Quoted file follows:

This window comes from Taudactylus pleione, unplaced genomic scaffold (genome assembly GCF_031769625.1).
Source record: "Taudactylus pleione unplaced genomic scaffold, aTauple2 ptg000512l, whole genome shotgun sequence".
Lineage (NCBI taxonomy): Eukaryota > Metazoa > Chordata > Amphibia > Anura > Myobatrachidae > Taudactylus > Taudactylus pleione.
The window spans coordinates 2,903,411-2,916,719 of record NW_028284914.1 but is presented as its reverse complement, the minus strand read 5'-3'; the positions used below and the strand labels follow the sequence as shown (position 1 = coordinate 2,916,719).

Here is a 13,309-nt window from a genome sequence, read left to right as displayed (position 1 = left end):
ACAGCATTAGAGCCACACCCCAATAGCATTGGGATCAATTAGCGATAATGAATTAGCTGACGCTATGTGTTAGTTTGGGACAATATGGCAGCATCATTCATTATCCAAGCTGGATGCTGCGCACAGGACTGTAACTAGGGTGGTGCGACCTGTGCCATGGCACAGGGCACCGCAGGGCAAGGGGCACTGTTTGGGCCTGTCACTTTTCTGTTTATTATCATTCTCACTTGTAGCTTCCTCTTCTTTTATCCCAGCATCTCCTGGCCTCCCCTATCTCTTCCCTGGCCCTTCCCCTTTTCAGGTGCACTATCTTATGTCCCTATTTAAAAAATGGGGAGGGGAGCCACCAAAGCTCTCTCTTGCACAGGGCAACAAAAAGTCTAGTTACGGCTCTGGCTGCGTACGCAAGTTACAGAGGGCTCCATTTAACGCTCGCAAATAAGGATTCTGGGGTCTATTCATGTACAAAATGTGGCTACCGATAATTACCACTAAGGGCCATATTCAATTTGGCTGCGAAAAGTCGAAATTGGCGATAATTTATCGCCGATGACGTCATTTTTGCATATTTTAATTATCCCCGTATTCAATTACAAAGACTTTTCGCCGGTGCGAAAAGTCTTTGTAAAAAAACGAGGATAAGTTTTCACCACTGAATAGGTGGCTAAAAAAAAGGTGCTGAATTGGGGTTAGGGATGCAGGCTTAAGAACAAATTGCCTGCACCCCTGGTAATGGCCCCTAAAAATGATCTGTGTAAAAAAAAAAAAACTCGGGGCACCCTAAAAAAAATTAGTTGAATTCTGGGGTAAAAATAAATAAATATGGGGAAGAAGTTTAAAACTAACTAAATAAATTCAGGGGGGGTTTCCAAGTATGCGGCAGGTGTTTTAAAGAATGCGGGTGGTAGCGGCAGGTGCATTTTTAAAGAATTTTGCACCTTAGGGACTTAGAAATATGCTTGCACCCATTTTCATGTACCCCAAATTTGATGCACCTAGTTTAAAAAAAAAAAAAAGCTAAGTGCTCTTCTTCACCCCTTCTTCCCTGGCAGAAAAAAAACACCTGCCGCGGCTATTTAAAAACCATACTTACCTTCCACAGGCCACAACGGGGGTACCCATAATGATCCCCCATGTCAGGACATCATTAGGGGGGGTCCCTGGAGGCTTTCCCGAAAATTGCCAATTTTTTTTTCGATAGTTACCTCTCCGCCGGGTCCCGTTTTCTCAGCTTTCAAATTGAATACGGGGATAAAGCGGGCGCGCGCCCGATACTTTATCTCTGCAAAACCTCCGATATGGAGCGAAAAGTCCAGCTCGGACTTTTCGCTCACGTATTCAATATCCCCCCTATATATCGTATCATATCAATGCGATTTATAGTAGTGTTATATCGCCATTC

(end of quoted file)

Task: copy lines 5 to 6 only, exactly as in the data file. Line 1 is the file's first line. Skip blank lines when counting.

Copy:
Here is a 13,309-nt window from a genome sequence, read left to right as displayed (position 1 = left end):
ACAGCATTAGAGCCACACCCCAATAGCATTGGGATCAATTAGCGATAATGAATTAGCTGACGCTATGTGTTAGTTTGGGACAATATGGCAGCATCATTCATTATCCAAGCTGGATGCTGCGCACAGGACTGTAACTAGGGTGGTGCGACCTGTGCCATGGCACAGGGCACCGCAGGGCAAGGGGCACTGTTTGGGCCTGTCACTTTTCTGTTTATTATCATTCTCACTTGTAGCTTCCTCTTCTTTTATCCCAGCATCTCCTGGCCTCCCCTATCTCTTCCCTGGCCCTTCCCCTTTTCAGGTGCACTATCTTATGTCCCTATTTAAAAAATGGGGAGGGGAGCCACCAAAGCTCTCTCTTGCACAGGGCAACAAAAAGTCTAGTTACGGCTCTGGCTGCGTACGCAAGTTACAGAGGGCTCCATTTAACGCTCGCAAATAAGGATTCTGGGGTCTATTCATGTACAAAATGTGGCTACCGATAATTACCACTAAGGGCCATATTCAATTTGGCTGCGAAAAGTCGAAATTGGCGATAATTTATCGCCGATGACGTCATTTTTGCATATTTTAATTATCCCCGTATTCAATTACAAAGACTTTTCGCCGGTGCGAAAAGTCTTTGTAAAAAAACGAGGATAAGTTTTCACCACTGAATAGGTGGCTAAAAAAAAGGTGCTGAATTGGGGTTAGGGATGCAGGCTTAAGAACAAATTGCCTGCACCCCTGGTAATGGCCCCTAAAAATGATCTGTGTAAAAAAAAAAAAACTCGGGGCACCCTAAAAAAAATTAGTTGAATTCTGGGGTAAAAATAAATAAATATGGGGAAGAAGTTTAAAACTAACTAAATAAATTCAGGGGGGGTTTCCAAGTATGCGGCAGGTGTTTTAAAGAATGCGGGTGGTAGCGGCAGGTGCATTTTTAAAGAATTTTGCACCTTAGGGACTTAGAAATATGCTTGCACCCATTTTCATGTACCCCAAATTTGATGCACCTAGTTTAAAAAAAAAAAAAAGCTAAGTGCTCTTCTTCACCCCTTCTTCCCTGGCAGAAAAAAAACACCTGCCGCGGCTATTTAAAAACCATACTTACCTTCCACAGGCCACAACGGGGGTACCCATAATGATCCCCCATGTCAGGACATCATTAGGGGGGGTCCCTGGAGGCTTTCCCGAAAATTGCCAATTTTTTTTTCGATAGTTACCTCTCCGCCGGGTCCCGTTTTCTCAGCTTTCAAATTGAATACGGGGATAAAGCGGGCGCGCGCCCGATACTTTATCTCTGCAAAACCTCCGATATGGAGCGAAAAGTCCAGCTCGGACTTTTCGCTCACGTATTCAATATCCCCCCTATATATCGTATCATATCAATGCGATTTATAGTAGTGTTATATCGCCATTC